Obedient plant spreads by rhizomes and forms colonies, an attractive soil stabilizer. Jennifer Anderson @ USDA-NRCS PLANTS Database
FIRST IMPRESSIONS: Physostegia virginiana is a robust perennial wildflower with bold lance shaped leaves. In late summer and early fall, foliage is topped by graceful lavender, pinkish or white spikey inflorescences. The individual florets are tubular and similar to snapdragons. Plants thrive in prairie type settings or sunny gardens with average well drained soil.
HABITAT & HARDINESS: Physostegia virginiana occurs through eastern North America west to Manitoba, North Dakota and Texas.
This species is indigenous to moist or mesic Blackland prairies, limestone glades, woodland edges, moist meadows, thickets, seeps and moist roadside or railroad right-of-ways.
Plants are hardy from USDA Zones 3-9.
PLANT DESCRIPTION: Physostegia virginiana is an erect tap-rooted perennial with sturdy unbranched square stems.
Leaves are lance shaped with widely spaced pointed teeth. Blades are about 5” long and 1½” wide. They are sessile with rounded bases and pointed tips.
The stems terminate in showy 10” spike-like flower racemes. Four rows of densely packed florets open from the bottom of the raceme to the top. Tubular florets appear at the bottom of the stalk with pearl-like flower buds above and the youngest green buds at the tip.
The florets are tubular and about 1” long with a broad upper lip and a 3 lobed lower lip. They are pink, lavender or white in late summer for about 6 weeks and are marked with purple stripes or dots.
After pollination, the calyx inflates to hold brown sharply angled seed.
Plants grow 3-4’ tall and spread to 2-3’ spread or more by rhizomes.
CULTURAL & MAINTENANCE NEEDS: Physostegia virginiana flourishes in sun or part sun with moist or average soil. Plants tolerate clay loam, sandy loam, gravelly soil, alkaline or acid pH, heat and some drought.
Many consider this species to be invasive. It is more likely to grow aggressively in moist rich soil. If exposure is shaded, plants are likely to flop.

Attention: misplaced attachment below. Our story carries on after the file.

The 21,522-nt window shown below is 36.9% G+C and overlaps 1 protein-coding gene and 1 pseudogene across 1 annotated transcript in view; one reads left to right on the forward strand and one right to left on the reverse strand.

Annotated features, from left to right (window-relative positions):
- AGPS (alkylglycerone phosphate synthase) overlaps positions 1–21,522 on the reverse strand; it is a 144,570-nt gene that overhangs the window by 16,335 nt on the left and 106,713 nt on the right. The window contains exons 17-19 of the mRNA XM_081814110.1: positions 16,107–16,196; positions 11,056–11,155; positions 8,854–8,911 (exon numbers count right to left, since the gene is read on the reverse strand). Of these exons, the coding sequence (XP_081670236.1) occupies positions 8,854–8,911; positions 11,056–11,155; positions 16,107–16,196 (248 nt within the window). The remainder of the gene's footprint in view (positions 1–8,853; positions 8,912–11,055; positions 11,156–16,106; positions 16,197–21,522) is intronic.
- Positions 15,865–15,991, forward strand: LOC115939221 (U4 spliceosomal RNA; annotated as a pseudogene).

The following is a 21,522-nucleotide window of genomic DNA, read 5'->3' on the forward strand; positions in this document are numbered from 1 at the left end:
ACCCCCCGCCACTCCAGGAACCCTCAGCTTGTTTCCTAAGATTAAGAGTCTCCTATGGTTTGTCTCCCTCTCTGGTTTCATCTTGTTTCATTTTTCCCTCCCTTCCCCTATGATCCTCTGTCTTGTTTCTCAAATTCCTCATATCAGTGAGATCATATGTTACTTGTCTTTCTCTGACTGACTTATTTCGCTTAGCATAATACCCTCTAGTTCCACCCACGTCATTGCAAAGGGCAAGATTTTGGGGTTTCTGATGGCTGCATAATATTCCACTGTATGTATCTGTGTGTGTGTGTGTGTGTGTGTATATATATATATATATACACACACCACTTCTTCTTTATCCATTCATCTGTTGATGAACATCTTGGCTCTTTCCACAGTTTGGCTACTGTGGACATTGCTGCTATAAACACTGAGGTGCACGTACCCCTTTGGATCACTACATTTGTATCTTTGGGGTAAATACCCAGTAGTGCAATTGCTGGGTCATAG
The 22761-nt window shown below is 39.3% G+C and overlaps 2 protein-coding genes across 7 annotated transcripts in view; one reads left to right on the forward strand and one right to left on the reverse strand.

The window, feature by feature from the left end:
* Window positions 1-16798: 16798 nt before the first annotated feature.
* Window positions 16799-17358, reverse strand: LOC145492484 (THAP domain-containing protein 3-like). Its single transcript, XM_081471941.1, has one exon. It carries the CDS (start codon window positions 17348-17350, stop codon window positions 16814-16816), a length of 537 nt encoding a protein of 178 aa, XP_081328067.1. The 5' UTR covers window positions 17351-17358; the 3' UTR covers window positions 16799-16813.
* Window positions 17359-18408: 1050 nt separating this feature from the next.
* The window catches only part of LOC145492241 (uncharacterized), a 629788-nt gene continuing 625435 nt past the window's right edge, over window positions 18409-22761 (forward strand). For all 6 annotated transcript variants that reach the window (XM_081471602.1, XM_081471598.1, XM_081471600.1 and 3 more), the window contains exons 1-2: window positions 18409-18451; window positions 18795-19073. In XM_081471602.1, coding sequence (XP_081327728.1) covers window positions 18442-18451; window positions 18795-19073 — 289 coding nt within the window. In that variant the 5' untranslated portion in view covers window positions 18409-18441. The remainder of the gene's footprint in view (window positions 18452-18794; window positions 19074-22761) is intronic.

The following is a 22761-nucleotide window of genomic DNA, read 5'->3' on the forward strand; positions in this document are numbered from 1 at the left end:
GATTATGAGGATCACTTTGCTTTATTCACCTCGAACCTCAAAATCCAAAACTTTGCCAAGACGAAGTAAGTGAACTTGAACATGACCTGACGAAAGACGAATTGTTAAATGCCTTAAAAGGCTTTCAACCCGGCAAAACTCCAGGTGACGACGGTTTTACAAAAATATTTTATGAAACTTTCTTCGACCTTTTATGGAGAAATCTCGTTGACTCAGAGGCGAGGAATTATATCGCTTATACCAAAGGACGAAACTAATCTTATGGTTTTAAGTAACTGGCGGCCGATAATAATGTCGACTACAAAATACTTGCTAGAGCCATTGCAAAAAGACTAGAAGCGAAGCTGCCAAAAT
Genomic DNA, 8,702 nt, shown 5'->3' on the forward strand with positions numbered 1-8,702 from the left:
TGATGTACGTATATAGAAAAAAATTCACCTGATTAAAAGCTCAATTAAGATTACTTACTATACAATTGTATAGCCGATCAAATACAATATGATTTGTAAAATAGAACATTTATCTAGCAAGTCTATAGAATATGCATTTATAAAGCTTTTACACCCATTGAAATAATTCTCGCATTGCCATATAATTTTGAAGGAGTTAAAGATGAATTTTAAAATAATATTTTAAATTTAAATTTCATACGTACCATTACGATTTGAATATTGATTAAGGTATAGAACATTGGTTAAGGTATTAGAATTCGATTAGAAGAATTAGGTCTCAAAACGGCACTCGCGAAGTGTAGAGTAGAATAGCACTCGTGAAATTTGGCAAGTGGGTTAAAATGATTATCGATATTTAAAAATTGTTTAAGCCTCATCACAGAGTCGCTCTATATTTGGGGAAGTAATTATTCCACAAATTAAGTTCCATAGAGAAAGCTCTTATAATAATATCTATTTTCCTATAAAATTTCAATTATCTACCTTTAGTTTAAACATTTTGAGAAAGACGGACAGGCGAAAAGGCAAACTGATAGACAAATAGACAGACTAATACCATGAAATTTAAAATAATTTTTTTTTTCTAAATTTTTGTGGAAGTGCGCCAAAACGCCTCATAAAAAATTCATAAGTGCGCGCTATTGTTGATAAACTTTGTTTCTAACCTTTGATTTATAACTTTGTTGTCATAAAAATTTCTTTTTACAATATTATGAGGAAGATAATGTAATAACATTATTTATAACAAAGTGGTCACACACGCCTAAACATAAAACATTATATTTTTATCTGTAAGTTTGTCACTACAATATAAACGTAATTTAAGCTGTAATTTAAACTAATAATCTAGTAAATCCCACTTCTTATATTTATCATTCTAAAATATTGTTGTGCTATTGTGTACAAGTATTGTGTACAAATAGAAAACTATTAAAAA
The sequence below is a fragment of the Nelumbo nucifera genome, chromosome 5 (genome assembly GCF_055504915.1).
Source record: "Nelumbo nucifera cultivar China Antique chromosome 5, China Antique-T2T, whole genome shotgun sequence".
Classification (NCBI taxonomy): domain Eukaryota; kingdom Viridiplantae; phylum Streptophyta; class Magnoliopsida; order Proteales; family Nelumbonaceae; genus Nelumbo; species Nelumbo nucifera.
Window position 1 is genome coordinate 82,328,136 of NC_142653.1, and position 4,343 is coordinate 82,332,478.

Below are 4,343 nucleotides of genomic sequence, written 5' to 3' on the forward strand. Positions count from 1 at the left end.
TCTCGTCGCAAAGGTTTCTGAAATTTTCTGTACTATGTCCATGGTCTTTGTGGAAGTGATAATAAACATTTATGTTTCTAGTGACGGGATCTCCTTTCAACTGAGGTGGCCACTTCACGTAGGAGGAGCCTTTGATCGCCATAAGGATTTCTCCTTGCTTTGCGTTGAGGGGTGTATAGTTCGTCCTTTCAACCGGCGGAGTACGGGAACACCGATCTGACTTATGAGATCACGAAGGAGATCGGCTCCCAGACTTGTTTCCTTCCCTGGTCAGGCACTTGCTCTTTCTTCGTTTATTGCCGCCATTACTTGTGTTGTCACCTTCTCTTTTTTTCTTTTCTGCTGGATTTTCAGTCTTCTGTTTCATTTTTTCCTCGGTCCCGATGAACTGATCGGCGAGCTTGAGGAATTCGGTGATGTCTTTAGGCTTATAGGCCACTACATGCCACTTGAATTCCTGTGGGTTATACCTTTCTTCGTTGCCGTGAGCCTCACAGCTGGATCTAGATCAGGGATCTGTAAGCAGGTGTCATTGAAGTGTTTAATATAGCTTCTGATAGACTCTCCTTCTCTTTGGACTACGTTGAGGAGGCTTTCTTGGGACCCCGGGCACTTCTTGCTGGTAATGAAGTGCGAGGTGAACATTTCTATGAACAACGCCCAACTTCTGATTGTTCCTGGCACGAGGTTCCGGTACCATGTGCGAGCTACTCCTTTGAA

During drought, the lower leaves may turn yellow and defoliate. Plants are generally pest resistant and are not palatable to deer.
LANDSCAPE USES: This is a good choice for a Wildlife Garden or sunny Meadow. Plants are also used as Cut Flowers or as part of a Grouping or Mass Planting. Physostegia virginiana has Showy Blooms and is appropriate for Cottage Gardens, Low Maintenance Plantings, Rain Gardens and Perennial Borders.
COMPANION & UNDERSTUDY PLANTS: Try pairing Physostegia virginiana with Asclepias tuberosa, Amsonia tabernaemontana, Carex bicknellii, Echinacea purpurea, Panicum virgatum, Rudbeckia subtomentosa, Schizachyrium scoparium or Sorghastrum nutans.
Physostgia virginiana ‘Vivid’ has similar appearance and culture and could be substituted in some garden situations.
TRIVIA: Flowers are generally pollinated by bumblebees. Other long tongued bees, hummingbirds and the occasional butterfly also sip nectar.
Due to the showy flowers, this species was introduced into gardens early on. Nursery selections are usually pink but wild populations are often white.
The common name “obedient plant” was bestowed because individual florets stay in place (at least temporarily) after being repositioned. This species is sometimes called false dragonhead due to the flower’s resemblance to dragonhead (Dracocephalum spp.)
This plant is a member of the Mint Family. The word Physostegia is from the Greek words physa meaning “bladder” and stege meaning “roof covering”. This name refers to the inflated calyx that covers or encloses the seed.
For more information on this plant, visit the USDA PLANTS Database: http://plants.usda.gov/java/profile?symbol=PHVI8